If you come to Korea definitely try some mandu (there are many varieties). They’re really awesome. Be careful, though, if you’re not into spicy foods as some are filled with peppers or kimchi, etc, and can be pretty hot.
If you’re Korean and reading this please be aware that some foreigners love spicy food, some are kind of okay with it, and some really dislike it. All too often I hear Koreans using the stereotype that foreigners don’t like spicy food–and it’s just not true. I LOVE SPICY FOOD, and for example when I’m eating bibimbap I always put on tons of spicy red pepper sauce . . . and it’s highly amusing to watch the other Koreans I’m eating with all freak out and try to tell me I’m using too much, and that’s it’s spicy. I appreciate their concern, but really, I LOVE SPICY FOOD!
Hmmmm . . . I think I’ll get some mandu tomorrow for lunch.
Tonight Julianne and I went to our new favorite BBQ galbi place in Dongdaemun, Seoul, South Korea. I brought my Canon D400 and Canon 50mm lens to take some pics . . .
One thing that still makes me nervous EVERY TIME I eat Korean BBQ is when the server brings out the coals in a bin that sits in the center of your table. I have to wonder what happens if she drops it or somehow tips it while moving it into the recessed holder in the table . . . I pretty much turn into a live wire of ready to jump, duck, and dodge the coals if something happens . . .
Anyways, here’s a pic of the coals . . .
Putting the meat on the grill and cutting it up into small pieces with scissors. Scissors are used to cut meat in Korea, and most foreign teachers seem to embrace this practical use of scissors that isn’t very common back in their home countries.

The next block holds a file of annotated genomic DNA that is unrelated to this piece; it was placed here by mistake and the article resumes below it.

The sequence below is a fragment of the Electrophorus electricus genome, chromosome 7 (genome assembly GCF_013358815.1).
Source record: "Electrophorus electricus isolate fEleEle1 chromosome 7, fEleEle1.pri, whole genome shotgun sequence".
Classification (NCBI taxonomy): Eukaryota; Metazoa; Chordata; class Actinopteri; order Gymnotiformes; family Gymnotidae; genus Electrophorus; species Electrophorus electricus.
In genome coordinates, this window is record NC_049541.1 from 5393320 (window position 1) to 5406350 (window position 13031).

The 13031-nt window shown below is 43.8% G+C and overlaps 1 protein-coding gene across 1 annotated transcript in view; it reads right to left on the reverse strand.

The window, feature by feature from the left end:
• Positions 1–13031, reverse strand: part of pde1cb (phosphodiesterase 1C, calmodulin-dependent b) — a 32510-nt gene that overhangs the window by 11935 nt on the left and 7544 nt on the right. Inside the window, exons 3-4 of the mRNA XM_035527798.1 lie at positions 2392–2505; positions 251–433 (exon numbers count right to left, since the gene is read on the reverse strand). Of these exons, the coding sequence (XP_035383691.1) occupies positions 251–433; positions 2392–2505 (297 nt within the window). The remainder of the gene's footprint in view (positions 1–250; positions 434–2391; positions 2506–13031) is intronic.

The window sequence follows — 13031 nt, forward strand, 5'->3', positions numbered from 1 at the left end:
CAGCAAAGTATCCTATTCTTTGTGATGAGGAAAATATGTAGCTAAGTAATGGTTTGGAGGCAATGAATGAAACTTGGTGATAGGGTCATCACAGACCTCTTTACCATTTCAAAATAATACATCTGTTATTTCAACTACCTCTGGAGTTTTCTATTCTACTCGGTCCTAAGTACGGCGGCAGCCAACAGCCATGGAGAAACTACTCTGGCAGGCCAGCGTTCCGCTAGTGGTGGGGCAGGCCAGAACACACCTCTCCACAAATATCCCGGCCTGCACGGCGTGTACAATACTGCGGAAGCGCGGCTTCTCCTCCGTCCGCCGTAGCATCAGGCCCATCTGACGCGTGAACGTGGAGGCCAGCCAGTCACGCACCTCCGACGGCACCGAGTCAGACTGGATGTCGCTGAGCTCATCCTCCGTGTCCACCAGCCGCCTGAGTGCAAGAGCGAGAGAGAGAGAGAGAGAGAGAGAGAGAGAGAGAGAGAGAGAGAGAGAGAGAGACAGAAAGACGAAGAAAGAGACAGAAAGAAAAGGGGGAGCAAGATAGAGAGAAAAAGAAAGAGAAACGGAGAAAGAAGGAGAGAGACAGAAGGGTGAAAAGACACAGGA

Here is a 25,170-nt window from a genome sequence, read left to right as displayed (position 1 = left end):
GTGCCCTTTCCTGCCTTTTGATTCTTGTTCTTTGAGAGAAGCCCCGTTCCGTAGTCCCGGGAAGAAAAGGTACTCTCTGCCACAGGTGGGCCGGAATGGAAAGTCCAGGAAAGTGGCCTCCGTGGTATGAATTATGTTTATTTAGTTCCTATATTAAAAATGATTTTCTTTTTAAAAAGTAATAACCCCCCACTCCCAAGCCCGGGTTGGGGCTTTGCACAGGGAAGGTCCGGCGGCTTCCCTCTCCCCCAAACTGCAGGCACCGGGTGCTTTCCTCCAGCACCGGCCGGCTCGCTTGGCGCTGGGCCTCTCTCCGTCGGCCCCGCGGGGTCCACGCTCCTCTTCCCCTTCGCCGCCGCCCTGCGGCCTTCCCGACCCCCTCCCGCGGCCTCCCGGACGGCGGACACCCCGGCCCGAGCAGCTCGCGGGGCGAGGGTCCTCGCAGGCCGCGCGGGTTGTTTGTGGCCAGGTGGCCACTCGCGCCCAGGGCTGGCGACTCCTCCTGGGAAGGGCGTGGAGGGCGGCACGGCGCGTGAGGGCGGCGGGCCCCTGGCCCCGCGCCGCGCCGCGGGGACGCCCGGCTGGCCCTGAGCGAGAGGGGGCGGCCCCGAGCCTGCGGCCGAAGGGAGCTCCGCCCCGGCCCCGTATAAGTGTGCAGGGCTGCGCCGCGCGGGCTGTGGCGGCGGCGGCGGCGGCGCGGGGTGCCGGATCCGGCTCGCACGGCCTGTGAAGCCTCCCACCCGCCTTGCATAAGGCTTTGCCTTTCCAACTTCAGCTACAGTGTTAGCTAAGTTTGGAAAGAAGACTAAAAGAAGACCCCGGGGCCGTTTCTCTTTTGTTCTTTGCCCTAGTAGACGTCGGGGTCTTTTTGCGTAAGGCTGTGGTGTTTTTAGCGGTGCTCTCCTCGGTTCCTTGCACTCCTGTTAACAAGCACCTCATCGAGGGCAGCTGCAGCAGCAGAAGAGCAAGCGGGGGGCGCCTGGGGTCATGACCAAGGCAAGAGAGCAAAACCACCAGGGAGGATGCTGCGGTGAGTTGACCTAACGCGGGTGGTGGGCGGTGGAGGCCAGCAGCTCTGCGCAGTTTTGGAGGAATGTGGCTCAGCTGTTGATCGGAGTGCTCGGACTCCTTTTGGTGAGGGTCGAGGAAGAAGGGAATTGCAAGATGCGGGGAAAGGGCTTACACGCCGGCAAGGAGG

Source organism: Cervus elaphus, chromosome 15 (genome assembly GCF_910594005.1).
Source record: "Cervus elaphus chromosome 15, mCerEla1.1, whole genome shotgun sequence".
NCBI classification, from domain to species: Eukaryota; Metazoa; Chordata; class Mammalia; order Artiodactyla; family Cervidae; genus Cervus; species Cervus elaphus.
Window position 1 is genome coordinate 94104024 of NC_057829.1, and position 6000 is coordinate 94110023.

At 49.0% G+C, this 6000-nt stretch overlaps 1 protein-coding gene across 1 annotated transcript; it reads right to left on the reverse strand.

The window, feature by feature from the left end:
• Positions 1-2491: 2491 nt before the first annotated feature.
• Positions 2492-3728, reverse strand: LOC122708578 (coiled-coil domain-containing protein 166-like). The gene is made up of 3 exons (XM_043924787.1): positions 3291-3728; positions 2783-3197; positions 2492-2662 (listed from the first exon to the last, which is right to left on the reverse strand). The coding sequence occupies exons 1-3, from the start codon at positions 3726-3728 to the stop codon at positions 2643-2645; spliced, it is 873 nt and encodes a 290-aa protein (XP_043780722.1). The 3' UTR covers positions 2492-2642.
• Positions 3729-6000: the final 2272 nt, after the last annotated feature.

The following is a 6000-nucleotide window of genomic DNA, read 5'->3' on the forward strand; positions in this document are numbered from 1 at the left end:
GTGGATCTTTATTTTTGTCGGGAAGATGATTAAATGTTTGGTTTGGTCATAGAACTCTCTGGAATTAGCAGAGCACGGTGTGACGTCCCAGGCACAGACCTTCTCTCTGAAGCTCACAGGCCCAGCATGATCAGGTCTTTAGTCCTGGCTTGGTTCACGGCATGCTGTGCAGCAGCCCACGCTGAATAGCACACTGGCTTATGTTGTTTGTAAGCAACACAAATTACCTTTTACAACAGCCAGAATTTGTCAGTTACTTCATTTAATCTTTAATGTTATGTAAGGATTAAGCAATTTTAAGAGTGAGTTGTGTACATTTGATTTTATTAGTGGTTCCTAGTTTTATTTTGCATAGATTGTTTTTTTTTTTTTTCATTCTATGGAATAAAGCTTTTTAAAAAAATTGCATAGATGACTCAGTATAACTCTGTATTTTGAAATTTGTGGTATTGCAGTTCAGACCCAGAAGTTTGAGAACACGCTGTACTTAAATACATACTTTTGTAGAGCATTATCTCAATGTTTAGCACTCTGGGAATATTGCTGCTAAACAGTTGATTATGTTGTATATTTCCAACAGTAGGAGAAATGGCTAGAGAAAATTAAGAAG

Julianne is now a pro at manipulating the meat with the tongs in one hand, and the scissors in the other, while being quick enough to avoid cooking the bottoms of her hands. The heat from the coals is pretty intense.
Spicy tofu vegetable spicy soup served at a nuclear boil temperature.
One of the many side dishes you’ll typically see with this meal.
Gochuchang–‘red pepper paste.’ Julianne and I LOVE this stuff!
Garlic . . . you can put it on the BBQ or slip it into the lettuce leaves you also put the meat and other side dish items in to make a lettuce leaf wrap with meat and other odds and ends inside.
Salad side dish with sauce.
Broccoli with a sweetish and tangy red sauce with a bit of red pepper sauce mixed in too (I think, not sure about the last part there).
Rice comes in a stainless steel bowl with a lid. Be wary of how hot this might be if it’s your first time eating in at a restaurant in Korea–sometimes they can be pretty hot. Sitting on top of my rice is a spoonful of the nuclear hot soup that I wanted to let cool down before eating it.